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Mild obesity reduces survival and adiponectin sensitivity in endotoxemic rats.

Authors: Sakai, S  Iizuka, N  Fujiwara, M  Miyoshi, M  Aoyama, M  Maeshige, N  Hamada, Y  Usami, Y  Usami, M 
Citation: Sakai S, etal., J Surg Res. 2013 Nov;185(1):353-63. doi: 10.1016/j.jss.2013.06.002. Epub 2013 Jun 25.
Pubmed: (View Article at PubMed) PMID:23838384
DOI: Full-text: DOI:10.1016/j.jss.2013.06.002

BACKGROUND: Recent meta-analyses have reported that critically ill patients with morbid obesity (body mass index >40 kg/m(2)) have poor outcomes, but the effects and mechanisms of action of mild obesity are still unclear. The purpose of this study was to evaluate the effect of mild obesity using a lard-based, high-fat diet (HFD) on pathologic conditions and the mechanisms of adiponectin action in endotoxemic rats. MATERIALS AND METHODS: Male Wistar rats underwent HFD feeding for 4 wk and were killed at 0, 1.5, and 6 h after lipopolysaccharide (LPS) injection. Plasma levels of adiponectin, nitric oxide, and interleukin 6; messenger RNA expression of adiponectin receptors (AdipoR1 and AdipoR2) in the liver and the skeletal muscle; blood biochemical test results; and histology of the liver were analyzed. RESULTS: HFD-fed rats had a lower survival rate (12.8% versus 85.2%) and lower plasma adiponectin levels after LPS injection (P < 0.01). Messenger RNA expression of adiponectin receptors in the liver, but not the skeletal muscle, also decreased in HFD-fed rats (P < 0.05). Tissue injury and oxidative stress in the liver and plasma inflammatory mediator levels increased, and worsened lipid metabolism abnormalities were noted. The findings indicated that HFD decreased the sensitivity of adiponectin and was associated with an increase in oxidative stress and inflammation, which finally resulted in worsened liver injury and poor survival rate after LPS injection. CONCLUSIONS: Short-term, HFD-induced, mild obesity is harmful to the septic host, reduces adiponectin sensitivity, and could be the cause of worsening pathologic conditions.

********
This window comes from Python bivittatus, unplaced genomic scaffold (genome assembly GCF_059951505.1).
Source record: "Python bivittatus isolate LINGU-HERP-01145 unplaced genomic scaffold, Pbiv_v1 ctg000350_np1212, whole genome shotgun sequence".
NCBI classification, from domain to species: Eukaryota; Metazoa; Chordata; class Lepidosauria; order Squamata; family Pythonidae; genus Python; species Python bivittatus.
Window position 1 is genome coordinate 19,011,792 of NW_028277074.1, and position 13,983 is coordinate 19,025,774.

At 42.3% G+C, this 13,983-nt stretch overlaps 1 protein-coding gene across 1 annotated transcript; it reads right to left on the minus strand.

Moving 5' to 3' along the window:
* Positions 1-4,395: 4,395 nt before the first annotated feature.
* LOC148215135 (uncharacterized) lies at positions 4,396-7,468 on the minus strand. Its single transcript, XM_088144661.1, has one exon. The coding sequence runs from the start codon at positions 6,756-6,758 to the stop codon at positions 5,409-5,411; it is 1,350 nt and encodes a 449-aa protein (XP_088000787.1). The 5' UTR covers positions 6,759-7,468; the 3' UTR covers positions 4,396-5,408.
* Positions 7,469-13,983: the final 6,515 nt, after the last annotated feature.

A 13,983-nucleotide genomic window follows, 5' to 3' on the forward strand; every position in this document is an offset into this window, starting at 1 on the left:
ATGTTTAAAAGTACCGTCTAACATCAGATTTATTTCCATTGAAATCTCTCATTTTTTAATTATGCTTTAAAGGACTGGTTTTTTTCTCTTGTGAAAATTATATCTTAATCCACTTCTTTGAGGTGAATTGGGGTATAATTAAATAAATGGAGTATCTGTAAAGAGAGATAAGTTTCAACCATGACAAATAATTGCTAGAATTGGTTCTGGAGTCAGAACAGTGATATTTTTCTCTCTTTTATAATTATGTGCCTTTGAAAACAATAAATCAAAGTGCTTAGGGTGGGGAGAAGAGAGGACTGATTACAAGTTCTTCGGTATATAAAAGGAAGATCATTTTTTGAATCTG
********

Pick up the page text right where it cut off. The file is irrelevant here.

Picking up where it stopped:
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RGD Object Information
RGD ID: 8695926
Created: 2014-08-06
Species: All species
Last Modified: 2014-08-06
Status: ACTIVE


RGD is funded by grant HL64541 from the National Heart, Lung, and Blood Institute on behalf of the NIH.